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Comment: Re:Plot Hole (Score 1) 179

by dak664 (#49613607) Attached to: Why Scientists Love 'Lord of the Rings'

At the crucial moment Frodo could not destroy the ring! The long trek was needed to bring about the fight in which Gollum reclaims the ring and then, in his exhaustion, falls with it into the crevasse.

Also Sauron was distracted by all the fighting and uncertainty caused by the rumors of the ring being carried around.

Comment: Re:Straight to the pointless debate (Score 1) 136

by dak664 (#47819879) Attached to: Out of the Warehouse: Climate Researchers Rescue Long-Lost Satellite Images

NASA did destroy a large amount of imagery in the 1980s, despite a public outcry I certainly contributed to. The official line was that no one knew how to read the warehouses full of 7 track tapes to for conversion to CD (the 2400 foot tape could store 5 to 140 MB depending on density). The obvious reason was no one wanted to spend the money to replace all the classified pixels with innocuous ones. And so mankind lost a large amount of wealth.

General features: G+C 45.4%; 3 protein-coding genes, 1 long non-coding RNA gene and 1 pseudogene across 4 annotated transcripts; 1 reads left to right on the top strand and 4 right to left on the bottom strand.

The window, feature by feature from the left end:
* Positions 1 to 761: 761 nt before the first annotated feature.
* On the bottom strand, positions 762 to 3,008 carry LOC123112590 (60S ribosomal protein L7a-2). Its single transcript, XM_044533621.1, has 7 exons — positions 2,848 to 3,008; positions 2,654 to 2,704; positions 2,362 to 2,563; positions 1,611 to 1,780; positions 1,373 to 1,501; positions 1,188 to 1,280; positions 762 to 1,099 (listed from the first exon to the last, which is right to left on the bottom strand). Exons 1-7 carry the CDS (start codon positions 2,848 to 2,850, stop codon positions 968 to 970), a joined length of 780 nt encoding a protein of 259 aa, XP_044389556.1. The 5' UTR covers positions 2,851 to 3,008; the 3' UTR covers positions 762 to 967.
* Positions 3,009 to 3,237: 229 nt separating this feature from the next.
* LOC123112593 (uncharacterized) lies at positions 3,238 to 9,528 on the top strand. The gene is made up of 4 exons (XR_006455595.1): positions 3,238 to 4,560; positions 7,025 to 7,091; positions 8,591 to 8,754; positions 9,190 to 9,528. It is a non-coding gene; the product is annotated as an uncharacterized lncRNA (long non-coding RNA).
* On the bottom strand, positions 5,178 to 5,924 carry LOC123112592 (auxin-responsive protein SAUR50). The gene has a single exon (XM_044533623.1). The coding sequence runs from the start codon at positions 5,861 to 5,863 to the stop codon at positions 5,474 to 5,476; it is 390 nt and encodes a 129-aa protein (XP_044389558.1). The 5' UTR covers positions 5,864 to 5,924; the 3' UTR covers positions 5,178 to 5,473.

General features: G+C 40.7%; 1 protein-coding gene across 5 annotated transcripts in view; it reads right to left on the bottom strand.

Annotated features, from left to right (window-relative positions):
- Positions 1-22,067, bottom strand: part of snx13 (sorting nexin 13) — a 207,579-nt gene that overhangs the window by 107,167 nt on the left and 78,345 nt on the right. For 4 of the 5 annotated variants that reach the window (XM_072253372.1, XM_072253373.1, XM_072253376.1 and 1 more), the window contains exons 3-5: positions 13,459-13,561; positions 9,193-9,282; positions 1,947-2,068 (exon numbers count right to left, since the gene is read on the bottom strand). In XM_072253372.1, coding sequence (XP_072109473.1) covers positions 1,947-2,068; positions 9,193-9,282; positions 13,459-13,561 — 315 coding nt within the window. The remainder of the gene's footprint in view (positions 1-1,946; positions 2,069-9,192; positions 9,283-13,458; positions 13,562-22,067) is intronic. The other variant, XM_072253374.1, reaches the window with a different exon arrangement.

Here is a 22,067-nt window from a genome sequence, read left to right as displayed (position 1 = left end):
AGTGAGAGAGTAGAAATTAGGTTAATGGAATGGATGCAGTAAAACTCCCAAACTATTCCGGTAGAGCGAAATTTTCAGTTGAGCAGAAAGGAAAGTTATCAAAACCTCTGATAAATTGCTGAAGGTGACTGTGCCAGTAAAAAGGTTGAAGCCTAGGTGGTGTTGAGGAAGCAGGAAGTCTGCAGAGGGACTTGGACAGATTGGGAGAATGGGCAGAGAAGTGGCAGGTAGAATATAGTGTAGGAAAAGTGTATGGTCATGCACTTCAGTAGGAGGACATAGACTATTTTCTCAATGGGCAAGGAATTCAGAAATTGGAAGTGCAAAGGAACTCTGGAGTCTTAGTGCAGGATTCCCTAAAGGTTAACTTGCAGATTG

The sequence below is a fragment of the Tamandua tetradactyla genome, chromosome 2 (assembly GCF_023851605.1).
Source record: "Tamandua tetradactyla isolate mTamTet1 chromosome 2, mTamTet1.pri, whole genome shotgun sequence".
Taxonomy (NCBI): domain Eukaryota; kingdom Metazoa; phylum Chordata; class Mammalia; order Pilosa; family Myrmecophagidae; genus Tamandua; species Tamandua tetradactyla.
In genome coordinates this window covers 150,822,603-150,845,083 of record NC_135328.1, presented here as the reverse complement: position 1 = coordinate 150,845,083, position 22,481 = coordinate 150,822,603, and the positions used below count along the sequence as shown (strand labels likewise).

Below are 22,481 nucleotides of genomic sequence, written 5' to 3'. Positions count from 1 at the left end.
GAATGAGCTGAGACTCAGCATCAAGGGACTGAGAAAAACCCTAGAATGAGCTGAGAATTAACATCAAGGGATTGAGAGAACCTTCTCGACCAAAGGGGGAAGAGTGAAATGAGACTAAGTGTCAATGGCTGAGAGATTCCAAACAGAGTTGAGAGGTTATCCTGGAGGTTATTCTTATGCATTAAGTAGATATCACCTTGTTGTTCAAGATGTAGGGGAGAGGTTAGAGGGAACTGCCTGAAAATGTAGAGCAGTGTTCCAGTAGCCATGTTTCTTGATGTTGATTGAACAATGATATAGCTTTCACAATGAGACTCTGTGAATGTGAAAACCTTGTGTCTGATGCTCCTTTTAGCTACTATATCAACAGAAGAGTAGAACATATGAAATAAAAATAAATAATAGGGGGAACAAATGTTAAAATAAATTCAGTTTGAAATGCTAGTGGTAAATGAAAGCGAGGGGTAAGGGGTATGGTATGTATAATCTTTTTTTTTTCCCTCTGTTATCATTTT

Comment: Units were chosen for the conclusion? (Score 1) 409

Can't be bothered to read TFA, and got a life-threatening yawn scanning the overly complicated rebuttal.

Dollars of carbon offsets vs. megawatts of installed capacity is mostly a measure of the average capacity factor during operation, possibly adjusted by the fossil fuels needed for maintenance but that is way beyond this level of analysis.

Capacity factor is something like 20% for solar (5 full sun hours most days), 40% for wind in a favorable location, 95% for nuclear until something bad happens In the end if they all have the same cost per installed MW then nuclear wins. If solar had 5x less installed cost then it wins, similarly for wind at 2.5 less.

Comment: Re:Engineering win (Score 1) 262

by dak664 (#47271597) Attached to: Elon Musk's Solar City Is Ramping Up Solar Panel Production

But no net energy that way, just pointless multiplication of PV panels. If you want a energy return equal to the energy that went into making the first panel, the first 5 years is a loss - all it does is produce a panel. If you produce no more panels after that it takes another 5 years to recover the energy you could have used 10 years earlier to do something useful. Only after that is net energy. Some of the net energy can be used as a new source of useful energy, the rest to produce more panels and ultimately as the energy source to develop a Dyson sphere. When you stop building panels, it's all net energy.